PTSD affect thousands of people in Canada each year and some of the most vulnerable individuals are first responders, frontline healthcare workers and those working in high-stress professions.
The most common forms of trauma resulting in PTSD included unexpected death of a loved one, being a victim of violence, and witnessing someone badly injured or killed, or repeated exposure to violent, unpleasant, graphic situations.
A study out of the University of British Columbia found that emergency personnel such as doctors, nurses, paramedics and firefighters experience post-traumatic stress at twice the rate of the average population. In Canada, it is estimated that up to 10% of war zone veterans—including war service veterans and peacekeeping forces—will go on to experience post-traumatic stress disorder.
Resilience is key to provide an effective coping strategy. How different individuals cope with the impacts of PTSD is very unique. Of all the people who will experience a traumatic event, only about 15% will have a lasting and harmful impact after it. Not all of these responses would be post-traumatic stress disorder. Why some people develop the disorder and others don’t is complex and has to do with many factors that are as unique and difficult to figure out as people are. Factors may include how we’ve faced other challenging or dangerous events in the past, our lifetime of learning how to react to these kinds of events, and our emotional styles.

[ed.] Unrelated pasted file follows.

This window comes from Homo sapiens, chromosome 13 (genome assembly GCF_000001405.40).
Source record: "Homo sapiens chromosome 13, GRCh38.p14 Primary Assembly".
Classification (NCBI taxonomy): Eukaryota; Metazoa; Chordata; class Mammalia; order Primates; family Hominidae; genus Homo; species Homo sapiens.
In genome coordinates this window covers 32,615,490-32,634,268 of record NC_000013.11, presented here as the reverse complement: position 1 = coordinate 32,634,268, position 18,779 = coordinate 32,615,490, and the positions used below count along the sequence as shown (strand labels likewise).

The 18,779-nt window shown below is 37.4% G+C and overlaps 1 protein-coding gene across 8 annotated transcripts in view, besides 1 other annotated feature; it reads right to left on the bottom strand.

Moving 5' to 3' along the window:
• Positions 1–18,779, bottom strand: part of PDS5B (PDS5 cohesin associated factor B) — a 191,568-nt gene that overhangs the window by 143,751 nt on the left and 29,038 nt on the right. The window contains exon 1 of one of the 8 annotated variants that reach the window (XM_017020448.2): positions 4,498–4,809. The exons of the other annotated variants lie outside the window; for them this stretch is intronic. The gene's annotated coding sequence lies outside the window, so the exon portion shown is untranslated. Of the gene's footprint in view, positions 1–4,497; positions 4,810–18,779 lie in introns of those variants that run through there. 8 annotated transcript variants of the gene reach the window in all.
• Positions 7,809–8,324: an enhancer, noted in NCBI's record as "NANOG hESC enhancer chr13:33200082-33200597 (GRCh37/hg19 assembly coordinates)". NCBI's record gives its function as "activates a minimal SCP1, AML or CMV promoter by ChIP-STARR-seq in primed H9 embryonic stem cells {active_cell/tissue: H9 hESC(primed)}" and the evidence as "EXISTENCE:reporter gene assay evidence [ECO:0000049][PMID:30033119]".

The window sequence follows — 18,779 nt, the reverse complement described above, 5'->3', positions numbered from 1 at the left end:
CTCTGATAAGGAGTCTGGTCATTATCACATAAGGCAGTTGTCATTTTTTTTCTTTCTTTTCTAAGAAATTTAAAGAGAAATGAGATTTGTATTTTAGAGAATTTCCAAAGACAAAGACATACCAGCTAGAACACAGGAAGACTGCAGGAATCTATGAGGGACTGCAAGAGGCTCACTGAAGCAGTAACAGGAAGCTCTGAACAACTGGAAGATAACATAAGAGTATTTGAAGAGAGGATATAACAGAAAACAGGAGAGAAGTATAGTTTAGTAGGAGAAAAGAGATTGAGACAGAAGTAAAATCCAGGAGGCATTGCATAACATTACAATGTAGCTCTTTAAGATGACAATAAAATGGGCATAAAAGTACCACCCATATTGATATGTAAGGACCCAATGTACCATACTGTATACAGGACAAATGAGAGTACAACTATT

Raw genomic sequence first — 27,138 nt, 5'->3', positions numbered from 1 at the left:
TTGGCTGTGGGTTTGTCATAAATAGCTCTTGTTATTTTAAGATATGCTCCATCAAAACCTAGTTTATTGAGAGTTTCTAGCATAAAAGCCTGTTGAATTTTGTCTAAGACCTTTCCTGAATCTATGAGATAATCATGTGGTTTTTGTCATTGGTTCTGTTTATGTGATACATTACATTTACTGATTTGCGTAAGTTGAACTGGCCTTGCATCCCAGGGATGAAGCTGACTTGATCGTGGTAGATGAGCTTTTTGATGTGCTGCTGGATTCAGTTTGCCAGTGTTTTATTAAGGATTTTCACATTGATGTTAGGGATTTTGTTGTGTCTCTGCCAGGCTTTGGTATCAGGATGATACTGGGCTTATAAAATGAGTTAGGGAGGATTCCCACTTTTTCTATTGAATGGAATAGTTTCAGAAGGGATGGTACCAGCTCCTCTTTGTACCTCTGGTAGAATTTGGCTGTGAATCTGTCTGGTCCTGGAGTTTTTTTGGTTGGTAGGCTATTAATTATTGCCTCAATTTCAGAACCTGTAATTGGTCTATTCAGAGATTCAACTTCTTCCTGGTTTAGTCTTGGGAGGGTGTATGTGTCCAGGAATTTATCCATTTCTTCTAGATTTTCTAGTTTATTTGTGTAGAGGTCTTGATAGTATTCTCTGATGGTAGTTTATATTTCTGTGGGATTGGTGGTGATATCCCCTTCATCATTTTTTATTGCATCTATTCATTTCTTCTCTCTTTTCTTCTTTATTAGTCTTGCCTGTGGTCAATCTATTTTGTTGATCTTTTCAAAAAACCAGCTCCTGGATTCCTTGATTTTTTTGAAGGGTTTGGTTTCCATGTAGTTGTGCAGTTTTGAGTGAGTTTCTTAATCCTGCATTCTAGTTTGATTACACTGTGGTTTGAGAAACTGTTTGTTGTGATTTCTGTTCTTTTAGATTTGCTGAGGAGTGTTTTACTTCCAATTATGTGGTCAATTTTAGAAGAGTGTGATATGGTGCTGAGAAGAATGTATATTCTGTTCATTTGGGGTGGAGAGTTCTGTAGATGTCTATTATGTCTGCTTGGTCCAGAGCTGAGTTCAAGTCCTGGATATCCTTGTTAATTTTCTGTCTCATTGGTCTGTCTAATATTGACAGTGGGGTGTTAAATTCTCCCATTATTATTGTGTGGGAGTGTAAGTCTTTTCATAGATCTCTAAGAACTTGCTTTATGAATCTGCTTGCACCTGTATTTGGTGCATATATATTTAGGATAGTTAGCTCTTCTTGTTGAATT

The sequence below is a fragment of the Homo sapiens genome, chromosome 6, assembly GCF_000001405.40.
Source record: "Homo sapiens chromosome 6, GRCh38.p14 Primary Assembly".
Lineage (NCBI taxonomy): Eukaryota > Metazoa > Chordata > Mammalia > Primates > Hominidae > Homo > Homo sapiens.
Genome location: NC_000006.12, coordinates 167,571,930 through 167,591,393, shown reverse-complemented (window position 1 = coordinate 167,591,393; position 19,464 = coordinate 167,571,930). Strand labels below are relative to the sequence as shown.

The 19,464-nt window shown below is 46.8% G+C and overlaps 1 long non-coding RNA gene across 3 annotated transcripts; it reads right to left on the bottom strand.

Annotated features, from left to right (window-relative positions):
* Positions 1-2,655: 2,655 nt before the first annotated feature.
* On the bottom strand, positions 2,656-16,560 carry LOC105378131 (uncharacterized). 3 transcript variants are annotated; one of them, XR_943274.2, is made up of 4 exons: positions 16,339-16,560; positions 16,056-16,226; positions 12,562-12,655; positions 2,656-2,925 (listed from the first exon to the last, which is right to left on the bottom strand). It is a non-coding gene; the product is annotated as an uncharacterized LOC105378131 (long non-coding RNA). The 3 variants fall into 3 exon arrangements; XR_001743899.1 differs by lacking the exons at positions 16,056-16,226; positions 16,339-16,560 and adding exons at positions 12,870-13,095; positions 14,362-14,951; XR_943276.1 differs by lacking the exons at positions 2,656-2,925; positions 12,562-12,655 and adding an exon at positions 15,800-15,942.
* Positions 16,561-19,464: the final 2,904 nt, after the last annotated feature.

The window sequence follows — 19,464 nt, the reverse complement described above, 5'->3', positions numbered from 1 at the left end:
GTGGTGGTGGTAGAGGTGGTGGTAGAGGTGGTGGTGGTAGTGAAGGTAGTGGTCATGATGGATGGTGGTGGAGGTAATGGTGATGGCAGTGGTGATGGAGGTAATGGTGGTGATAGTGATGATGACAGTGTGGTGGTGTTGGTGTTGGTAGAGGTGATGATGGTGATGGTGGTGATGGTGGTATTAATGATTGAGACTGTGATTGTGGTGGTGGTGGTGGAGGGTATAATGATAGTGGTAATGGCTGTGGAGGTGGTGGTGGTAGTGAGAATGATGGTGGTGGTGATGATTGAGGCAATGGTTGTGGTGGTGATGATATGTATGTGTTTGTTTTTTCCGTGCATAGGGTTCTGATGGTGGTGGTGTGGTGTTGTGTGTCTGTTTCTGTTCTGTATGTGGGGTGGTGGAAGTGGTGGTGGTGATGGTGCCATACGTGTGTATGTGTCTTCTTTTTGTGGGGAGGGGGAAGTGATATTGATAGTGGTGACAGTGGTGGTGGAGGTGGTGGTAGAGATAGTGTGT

What Can You Do About It?
Many people feel a lot of guilt or shame around PTSD because we’re told that we should get over difficult experiences and that we should “suck it up”. As a result, sufferers may feel embarrassed talking about it to others. Some people even feel like it’s somehow their fault. Trauma is impactful. If you are experiencing problems in your life related to trauma, it’s important to take your feelings seriously and talk to a mental health care professional.
SAVE THE DATE: The 4th Annual PTSD Symposium, October 24, 2018 will be held on October 24, 2018 at the Paris Fairgrounds, Silver Street, Paris, ON. This year, the topic will be “Moving Forward Together”, with a focus on family support and peer support. Stay tuned for complete event details coming in late summer. For more information, contact 519-752-2998, ext. 112
Special Screening of The Other Side of the Hero, June 19 at the Sanderson Centre. More details and registration information at Eventbrite https://www.eventbrite.ca/e/exclusive-screening-of-the-other-side-of-the-hero-tickets-46440900985?aff=eac2